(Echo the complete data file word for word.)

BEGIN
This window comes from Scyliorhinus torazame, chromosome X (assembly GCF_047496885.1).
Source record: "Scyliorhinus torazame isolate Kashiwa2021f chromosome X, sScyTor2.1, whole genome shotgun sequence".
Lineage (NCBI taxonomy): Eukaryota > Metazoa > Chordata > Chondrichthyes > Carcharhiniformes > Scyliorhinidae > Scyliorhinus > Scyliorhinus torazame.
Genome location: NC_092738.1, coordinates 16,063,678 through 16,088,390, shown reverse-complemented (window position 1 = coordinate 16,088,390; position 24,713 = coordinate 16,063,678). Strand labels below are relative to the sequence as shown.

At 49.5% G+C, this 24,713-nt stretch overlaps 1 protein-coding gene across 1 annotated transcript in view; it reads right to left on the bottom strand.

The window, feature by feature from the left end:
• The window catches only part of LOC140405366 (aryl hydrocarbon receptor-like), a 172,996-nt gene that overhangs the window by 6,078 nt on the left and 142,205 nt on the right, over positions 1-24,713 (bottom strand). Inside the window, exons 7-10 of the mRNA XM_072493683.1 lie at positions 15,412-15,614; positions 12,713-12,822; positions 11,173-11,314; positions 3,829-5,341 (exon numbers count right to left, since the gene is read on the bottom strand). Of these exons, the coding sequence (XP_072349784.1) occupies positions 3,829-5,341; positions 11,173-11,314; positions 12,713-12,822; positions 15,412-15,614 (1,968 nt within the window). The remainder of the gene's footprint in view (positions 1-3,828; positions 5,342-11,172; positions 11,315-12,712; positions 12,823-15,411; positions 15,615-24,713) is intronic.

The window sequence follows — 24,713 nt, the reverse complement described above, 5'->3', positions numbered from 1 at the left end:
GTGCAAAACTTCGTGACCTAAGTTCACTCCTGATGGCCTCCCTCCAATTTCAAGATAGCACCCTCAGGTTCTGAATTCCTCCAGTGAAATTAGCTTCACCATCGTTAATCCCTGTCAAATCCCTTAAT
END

This window comes from Scyliorhinus torazame, chromosome X (assembly GCF_047496885.1).
Source record: "Scyliorhinus torazame isolate Kashiwa2021f chromosome X, sScyTor2.1, whole genome shotgun sequence".
Lineage (NCBI taxonomy): Eukaryota > Metazoa > Chordata > Chondrichthyes > Carcharhiniformes > Scyliorhinidae > Scyliorhinus > Scyliorhinus torazame.
Genome location: NC_092738.1, coordinates 16,063,678 through 16,088,390, shown reverse-complemented (window position 1 = coordinate 16,088,390; position 24,713 = coordinate 16,063,678). Strand labels below are relative to the sequence as shown.

At 49.5% G+C, this 24,713-nt stretch overlaps 1 protein-coding gene across 1 annotated transcript in view; it reads right to left on the bottom strand.

The window, feature by feature from the left end:
• The window catches only part of LOC140405366 (aryl hydrocarbon receptor-like), a 172,996-nt gene that overhangs the window by 6,078 nt on the left and 142,205 nt on the right, over positions 1-24,713 (bottom strand). Inside the window, exons 7-10 of the mRNA XM_072493683.1 lie at positions 15,412-15,614; positions 12,713-12,822; positions 11,173-11,314; positions 3,829-5,341 (exon numbers count right to left, since the gene is read on the bottom strand). Of these exons, the coding sequence (XP_072349784.1) occupies positions 3,829-5,341; positions 11,173-11,314; positions 12,713-12,822; positions 15,412-15,614 (1,968 nt within the window). The remainder of the gene's footprint in view (positions 1-3,828; positions 5,342-11,172; positions 11,315-12,712; positions 12,823-15,411; positions 15,615-24,713) is intronic.

The window sequence follows — 24,713 nt, the reverse complement described above, 5'->3', positions numbered from 1 at the left end:
GTGCAAAACTTCGTGACCTAAGTTCACTCCTGATGGCCTCCCTCCAATTTCAAGATAGCACCCTCAGGTTCTGAATTCCTCCAGTGAAATTAGCTTCACCATCGTTAATCCCTGTCAAATCCCTTAAT